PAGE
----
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According to the United States Food and Drug Administration (FDA), a personal care product can be classified as a drug, a cosmetic, or both. Moisturizers with skin protection factor (SPF) and antidandruff shampoos are examples of dermatologic products classified as both a drug and a cosmetic. The term “cosmeceutical” was introduced approximately 25 years ago by Albert Kligman, MD, at a meeting of the Society of Cosmetic Chemists because he felt that a new category of regulation should exist.1 Although this topic has been debated for decades, the category “cosmeceuticals” has still not been codified or officially recognized. In other words, it has no legal meaning. The term, however, is increasingly a part of the mainstream vernacular and frequently used to describe products that are known to have a biologic action but are regulated as cosmetics (e.g., products containing retinol). Although it is well known that retinol stimulates retinoic acid receptors resulting in biologic activity, retinol is a popular ingredient contained in numerous cosmetics. Companies often list retinol as an inactive ingredient on product labels to avoid regulatory action by the FDA.

The stage for this unforeseen regulatory loophole in which cosmeceuticals reside was set in 1938 when the US Congress passed a statute known as The Federal Food, Drug, and Cosmetic Act (FD&C Act), which outlined formal criteria for classification of drugs and cosmetics. In this document, cosmetics were defined as: “…articles intended to be rubbed, poured, sprinkled, or sprayed on, introduced into, or otherwise applied to the human body or any part thereof for cleansing, beautifying, promoting attractiveness, or altering the appearance…” In contrast, a drug is defined as a substance “intended to affect the structure and function of the body.” Based on this definition, the actual intent of the product and not its actions govern how it is classified. This allows for the classification of retinol as a cosmetic because it is listed as an inactive ingredient on product labels; therefore, retinol is not intended to serve a biologic purpose.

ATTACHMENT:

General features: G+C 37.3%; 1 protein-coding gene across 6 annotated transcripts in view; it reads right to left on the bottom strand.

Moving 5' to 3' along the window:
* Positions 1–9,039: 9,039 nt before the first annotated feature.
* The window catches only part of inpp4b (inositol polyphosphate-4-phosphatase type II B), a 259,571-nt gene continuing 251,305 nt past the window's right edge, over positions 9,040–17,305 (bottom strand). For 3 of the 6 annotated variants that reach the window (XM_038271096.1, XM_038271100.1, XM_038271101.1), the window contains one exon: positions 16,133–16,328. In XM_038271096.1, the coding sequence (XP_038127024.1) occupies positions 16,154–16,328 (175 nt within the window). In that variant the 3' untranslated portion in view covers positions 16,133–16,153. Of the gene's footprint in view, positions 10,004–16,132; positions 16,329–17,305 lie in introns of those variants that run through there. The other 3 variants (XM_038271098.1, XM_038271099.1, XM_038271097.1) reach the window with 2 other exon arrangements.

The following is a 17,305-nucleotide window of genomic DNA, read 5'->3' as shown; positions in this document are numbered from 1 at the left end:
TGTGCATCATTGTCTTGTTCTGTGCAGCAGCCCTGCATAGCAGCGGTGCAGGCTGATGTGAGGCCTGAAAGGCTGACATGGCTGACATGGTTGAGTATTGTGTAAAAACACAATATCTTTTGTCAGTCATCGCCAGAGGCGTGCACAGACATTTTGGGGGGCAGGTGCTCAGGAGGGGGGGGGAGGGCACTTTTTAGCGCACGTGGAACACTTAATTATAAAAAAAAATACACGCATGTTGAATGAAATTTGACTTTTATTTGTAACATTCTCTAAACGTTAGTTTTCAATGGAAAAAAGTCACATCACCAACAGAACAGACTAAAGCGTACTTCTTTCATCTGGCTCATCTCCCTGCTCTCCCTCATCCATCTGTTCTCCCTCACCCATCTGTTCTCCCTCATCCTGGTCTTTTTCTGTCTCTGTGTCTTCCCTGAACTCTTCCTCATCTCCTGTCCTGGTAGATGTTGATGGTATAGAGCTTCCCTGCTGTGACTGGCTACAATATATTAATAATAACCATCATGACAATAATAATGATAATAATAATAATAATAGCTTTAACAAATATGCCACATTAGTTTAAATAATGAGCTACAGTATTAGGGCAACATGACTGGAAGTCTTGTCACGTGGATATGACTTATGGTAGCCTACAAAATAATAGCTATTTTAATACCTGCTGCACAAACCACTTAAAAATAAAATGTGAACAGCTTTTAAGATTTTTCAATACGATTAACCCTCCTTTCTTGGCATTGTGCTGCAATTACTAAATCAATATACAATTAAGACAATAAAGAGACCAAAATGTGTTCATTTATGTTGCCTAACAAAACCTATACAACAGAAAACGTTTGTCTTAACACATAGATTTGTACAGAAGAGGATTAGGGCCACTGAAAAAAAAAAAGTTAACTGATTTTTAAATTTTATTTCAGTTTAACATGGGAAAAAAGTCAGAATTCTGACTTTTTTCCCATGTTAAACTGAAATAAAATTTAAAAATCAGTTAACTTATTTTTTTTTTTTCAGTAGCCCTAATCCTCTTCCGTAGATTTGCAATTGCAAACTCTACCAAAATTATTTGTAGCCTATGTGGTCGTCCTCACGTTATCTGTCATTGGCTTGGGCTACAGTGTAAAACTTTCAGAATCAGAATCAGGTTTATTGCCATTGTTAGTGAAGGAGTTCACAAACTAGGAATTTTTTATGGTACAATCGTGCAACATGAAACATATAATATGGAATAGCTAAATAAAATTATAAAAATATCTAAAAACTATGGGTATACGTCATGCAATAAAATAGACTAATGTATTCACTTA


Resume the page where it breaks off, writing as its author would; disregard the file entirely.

As in several other realms of society during our era of rapidly propagating technology, numerous legal implications fail to anticipate future developments. In terms of the debate over classifying products as drugs, cosmetics, or cosmeceuticals, there are some salient points to consider. The first is that the current regulations discourage companies from publishing supportive scientific clinical trials to evaluate the efficacy of their products. For example, if a manufacturer establishes in a study that an ingredient increases collagen synthesis, the company is proving that its product affects the “function of the body.” If they were then to market or sell that product as a cosmetic intended to increase collagen synthesis, as would be desirable in an antiaging product or a wrinkle cream, they would be violating the 1938 statute. The only legal option for the manufacturer would be, instead, to market its product as ...

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